Here’s Everything We Know About the PS5 – Launch Date, System Specs, PSVR, Backwards Compatibility


While the PS4 still feels like it has some life left in it, it’s successor is undoubtedly on the horizon.

While we’ve previously known very little about Sony’s next-gen console – which we imagine will be called the PlayStation 5, or PS5 for short – an interview between Wired and lead system architect Mark Cerny has shed some light on many aspect of it.

So, here’s everything we currently know about the PS5. And these aren’t just rumours, they’re facts.


Development and launch

Sony’s next-gen console has been in development for the last four years. A number of studios have already been working with it, and recently dev kits have been sent to developers at an accelerated rate so that they can get familiar with it. PlayStation 5 definitely won’t be arriving in 2019 though. Expect it to launch late into 2020 and you probably won’t be disappointed.

A gentle launch is being envisioned – one in which games are released for both the PS4 and the PS5 for a certain amount of time. It has been hinted that Death Stranding might be one such title. In any case, your PS4 won’t suddenly become obsolete overnight.


As with the PS4, Sony is working closely with AMD for the PS5. Its processor will have eight cores and will be based on the third generation of AMD’s Ryzen line. Made using 7nm Zen 2 microarchitecture, it’s going to be much faster than the Jaguar at the heart of the PS4 and the PS4 Pro. Meanwhile, a custom GPU based on Radeon’s Navi family will provide detailed visuals up to 8K resolution. Don’t get your hopes up for many games running at that resolution natively though. The GPU will also support ray tracing, which is a high-end feature only currently feasible on Nvidia’s RTX range of graphics cards. And even then, performance is iffy.

Sony is acknowledging how much audio affects the gaming experience, too. A custom unit for 3D audio will work alongside the GPU to immerse you in the experience like never before. And the immersion will be broken less often thanks to the inclusion of an SSD that “has a raw bandwidth higher than any SSD available for PCs.” Basically, load times will be massively reduced, and streaming performance very much improved. Open world games won’t hitch or stutter when you’re moving to new areas, for example.


PSVR is important to Sony, and as such, PlayStation 5 will support the current PSVR headset. Will there be a new, more powerful, PSVR headset further down the line? Probably, but Sony isn’t ready to talk about it yet. Until then, be happy in the knowledge that you’ll be able to use your current headset with the PS5 when it launches, and that new VR games will continue to be made.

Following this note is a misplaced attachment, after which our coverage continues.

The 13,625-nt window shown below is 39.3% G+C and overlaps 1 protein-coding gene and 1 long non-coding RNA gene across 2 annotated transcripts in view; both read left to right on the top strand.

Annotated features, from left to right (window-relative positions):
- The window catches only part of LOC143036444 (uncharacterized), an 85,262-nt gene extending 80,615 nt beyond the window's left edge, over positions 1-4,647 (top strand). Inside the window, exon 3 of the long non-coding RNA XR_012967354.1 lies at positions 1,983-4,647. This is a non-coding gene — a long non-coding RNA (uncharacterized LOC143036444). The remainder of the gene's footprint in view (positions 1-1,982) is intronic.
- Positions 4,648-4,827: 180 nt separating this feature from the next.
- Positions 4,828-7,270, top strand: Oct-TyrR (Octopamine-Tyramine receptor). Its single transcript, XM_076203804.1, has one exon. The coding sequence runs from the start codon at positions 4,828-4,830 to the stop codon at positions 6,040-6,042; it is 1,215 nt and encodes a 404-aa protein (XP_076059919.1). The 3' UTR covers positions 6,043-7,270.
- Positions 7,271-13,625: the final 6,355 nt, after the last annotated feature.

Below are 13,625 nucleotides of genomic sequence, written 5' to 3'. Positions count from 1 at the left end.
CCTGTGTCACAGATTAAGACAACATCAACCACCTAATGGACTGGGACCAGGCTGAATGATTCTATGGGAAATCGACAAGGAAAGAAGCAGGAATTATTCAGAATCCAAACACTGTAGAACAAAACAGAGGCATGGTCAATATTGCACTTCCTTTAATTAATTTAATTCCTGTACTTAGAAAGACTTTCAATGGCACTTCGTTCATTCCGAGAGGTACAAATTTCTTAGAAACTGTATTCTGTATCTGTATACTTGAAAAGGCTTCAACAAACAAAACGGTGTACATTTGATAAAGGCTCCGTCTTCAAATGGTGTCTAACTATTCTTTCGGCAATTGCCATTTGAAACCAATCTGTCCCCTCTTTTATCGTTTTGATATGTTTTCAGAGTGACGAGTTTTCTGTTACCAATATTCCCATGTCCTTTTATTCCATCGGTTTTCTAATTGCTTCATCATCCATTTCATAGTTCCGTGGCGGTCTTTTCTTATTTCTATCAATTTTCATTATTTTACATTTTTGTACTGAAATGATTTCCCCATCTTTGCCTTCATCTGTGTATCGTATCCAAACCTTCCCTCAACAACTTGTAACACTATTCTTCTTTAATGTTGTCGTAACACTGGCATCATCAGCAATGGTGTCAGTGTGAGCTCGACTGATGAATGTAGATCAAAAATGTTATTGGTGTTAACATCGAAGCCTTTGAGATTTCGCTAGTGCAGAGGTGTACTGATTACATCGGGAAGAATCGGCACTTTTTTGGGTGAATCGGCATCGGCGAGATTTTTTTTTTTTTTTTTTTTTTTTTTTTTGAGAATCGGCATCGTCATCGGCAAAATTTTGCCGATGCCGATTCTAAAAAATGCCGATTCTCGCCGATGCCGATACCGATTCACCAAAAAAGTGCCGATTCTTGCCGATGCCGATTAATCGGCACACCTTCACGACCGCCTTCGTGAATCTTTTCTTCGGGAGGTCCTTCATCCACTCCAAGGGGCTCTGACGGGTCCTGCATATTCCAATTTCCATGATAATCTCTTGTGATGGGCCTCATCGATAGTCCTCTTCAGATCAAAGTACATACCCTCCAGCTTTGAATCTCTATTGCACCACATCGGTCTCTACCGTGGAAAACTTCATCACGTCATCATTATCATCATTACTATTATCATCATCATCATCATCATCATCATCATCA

If you were worried that next-gen consoles would abandon physical media, don’t be. The PS5 will accept discs, just like the PS4 does. Whether or not they’ll be standard Blu-ray discs or the higher capacity ones used for UHD movies, however, has not been revealed.

Backwards compatibility

Thanks to PlayStation 5 being based in part on the PS4’s architecture, it will be backwards compatible with PS4 games. That means you’ll still be able to play all those games you’ve amassed over the last few years courtesy of PS Plus and some fabulous sales. It also means you’ll be able to dive back into classics like God of War without having to get your old console out again. Whether or not PS4 games will be enhanced in any way when played on a PS5 remains a mystery at this point, but we hope they are. Just like how the PS4 Pro boost mode improves games that aren’t specifically PS4 Pro enhanced.

Services, features and price

Unfortunately, Sony isn’t ready to reveal any details about the services or features available on PS5 yet. It’s probably just too early for the company to have them set in stone. We’ll update this article when details are revealed, though. And that goes for the price of the PS5 console, too, which also hasn’t been revealed.

And so there you have it. That’s everything we currently know about the PS5. No doubt we’ll learn more throughout the rest of the year, though remember that Sony isn’t doing E3. One thing is for sure, we just can’t wait to find out more about Sony’s next-gen plans.